GUANTÁNAMO BAY, Cuba — The military judge presiding in the trial of five men accused of plotting the Sept. 11, 2001, terrorist attacks announced in court on Wednesday that he intends to leave the case next month.
The development could further delay the slowly moving case as a new judge reads the more than 23,000 pages of pretrial transcripts dating back to the May 2012 arraignment as well as hundreds of pretrial pleadings.
The announcement came just days after the commander of the prison at Guantánamo Bay, Rear Adm. John C. Ring, was fired after a monthlong investigation, for what his superior officer called a “loss of confidence in his ability” to lead.
The current judge, Col. Keith A. Parrella of the Marines, took over the case a little more than eight months ago. He said he was leaving for a job supervising Marine security forces at United States embassies around the world, a possibility he had flagged when he held his first hearing in the case last September. No replacement was named for him.
Colonel Parrella replaced the case’s long-serving judge, Col. James L. Pohl of the Army, who handled the complex capital conspiracy case against Khalid Shaikh Mohammed and four other former C.I.A. prisoners for the first six years before retiring.
Mr. Mohammed and the others are accused of directing, training or assisting the 19 men who hijacked passenger planes on Sept. 11, and then crashed them into the World Trade Center, the Pentagon and a Pennsylvania field, killing 2,976 people. No trial date has been set.
Colleen J. Kelly, a nurse practitioner from the Bronx whose brother, William Kelly Jr., was killed in the attack on the World Trade Center declared herself “shocked” and “deflated” by the change in judges, which she called “disrespectful.”
Ms. Kelly has been following the proceedings as a member of the group Sept. 11 Families for Peaceful Tomorrows. She said that the need for a new judge underscores why the case should be tried in federal courts, which Congress has forbidden. “It could be done in two years,” she predicted.
At Guantánamo, however, “this thing is going to die from neglect,” Ms. Kelly said. “Or the prisoners first and, ultimately, maybe that’s the strategy, which seems a pretty anemic justice to me.”
This week was the fifth time that Colonel Parrella had traveled to Guantánamo to preside in weeklong pretrial hearings before seating a jury of military officers.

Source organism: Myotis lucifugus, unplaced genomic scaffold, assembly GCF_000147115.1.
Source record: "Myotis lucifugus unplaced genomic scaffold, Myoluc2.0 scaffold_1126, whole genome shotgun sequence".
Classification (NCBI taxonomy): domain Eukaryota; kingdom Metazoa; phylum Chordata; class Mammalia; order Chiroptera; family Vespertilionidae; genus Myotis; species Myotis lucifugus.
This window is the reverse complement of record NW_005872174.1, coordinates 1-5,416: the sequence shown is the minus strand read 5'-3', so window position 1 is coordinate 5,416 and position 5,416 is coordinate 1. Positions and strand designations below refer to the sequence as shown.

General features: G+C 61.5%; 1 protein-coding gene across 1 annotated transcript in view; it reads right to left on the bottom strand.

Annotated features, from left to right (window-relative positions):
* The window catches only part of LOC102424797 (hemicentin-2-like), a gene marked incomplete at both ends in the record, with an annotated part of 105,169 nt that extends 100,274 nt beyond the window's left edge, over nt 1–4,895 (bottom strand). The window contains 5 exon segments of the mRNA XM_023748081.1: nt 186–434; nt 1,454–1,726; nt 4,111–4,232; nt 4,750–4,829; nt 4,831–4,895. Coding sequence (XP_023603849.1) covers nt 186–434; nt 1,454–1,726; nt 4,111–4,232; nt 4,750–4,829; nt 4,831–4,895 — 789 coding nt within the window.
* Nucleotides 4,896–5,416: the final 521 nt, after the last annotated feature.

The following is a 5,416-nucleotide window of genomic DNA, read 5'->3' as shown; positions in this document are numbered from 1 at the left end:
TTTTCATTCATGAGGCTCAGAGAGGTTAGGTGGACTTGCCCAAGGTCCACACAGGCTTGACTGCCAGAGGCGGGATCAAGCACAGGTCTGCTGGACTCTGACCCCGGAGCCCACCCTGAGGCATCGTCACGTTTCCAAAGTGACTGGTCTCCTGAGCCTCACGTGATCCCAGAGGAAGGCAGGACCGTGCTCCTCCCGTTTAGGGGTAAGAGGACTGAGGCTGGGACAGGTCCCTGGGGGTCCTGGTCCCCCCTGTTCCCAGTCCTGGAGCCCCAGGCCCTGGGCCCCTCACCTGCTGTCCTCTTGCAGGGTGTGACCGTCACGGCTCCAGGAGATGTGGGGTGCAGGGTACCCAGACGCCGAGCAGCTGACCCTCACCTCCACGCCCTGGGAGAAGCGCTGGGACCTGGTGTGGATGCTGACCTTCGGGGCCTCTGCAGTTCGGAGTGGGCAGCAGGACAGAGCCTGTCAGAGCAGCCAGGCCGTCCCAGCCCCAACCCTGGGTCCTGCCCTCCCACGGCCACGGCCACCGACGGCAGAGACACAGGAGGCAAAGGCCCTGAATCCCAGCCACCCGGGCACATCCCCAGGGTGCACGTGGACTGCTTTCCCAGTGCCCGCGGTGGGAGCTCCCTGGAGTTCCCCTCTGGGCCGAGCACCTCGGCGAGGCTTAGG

Colonel Parrella had scheduled two key hearings that will now be left to his successor.
In one, he had planned to hear testimony from a former C.I.A. black site interpreter in closed court. But the war court’s appeals panel, the United States Court of Military Commission Review, blocked the testimony while it considers whether the public and the defendants are entitled to listen to unclassified portions.
Colonel Parrella also ordered a hearing on the question of the admissibility at trial of confessions Mr. Mohammed and the others allegedly gave to F.B.I. agents soon after their 2006 transfer to Guantánamo from the C.I.A.’s secret prison network.
The first judge in the case had forbidden their use because prosecutors limited the evidence defense lawyers could have access to and prohibited them from trying to interview most former black-site workers — restrictions that he found hamstrung defense investigations and the detainees’ right to a fair trial.
Colonel Parrella, however, decided to test the defense lawyers’ ability to challenge the F.B.I.’s so-called clean team interviews. He ordered prosecutors and defense lawyers to present briefs on the question by May 10, including a proposed list of witnesses, some of whose identities are not known to the lawyers.
The judge’s announcement Wednesday made clear that he intended to leave that complex hearing to his successor.
It was not immediately clear when Colonel Parrella would stop deciding motions in the case. But he said on Wednesday, at the end of his last open hearing of the week, that he intended to report to his new job as commander of the Marine Corps Embassy Security Group in Quantico, Va., in early June.
The military commission’s court calendar has blocked out the week of June 17 for the next pretrial hearing, after the court’s customary monthlong recess for Islam’s holy month of Ramadan.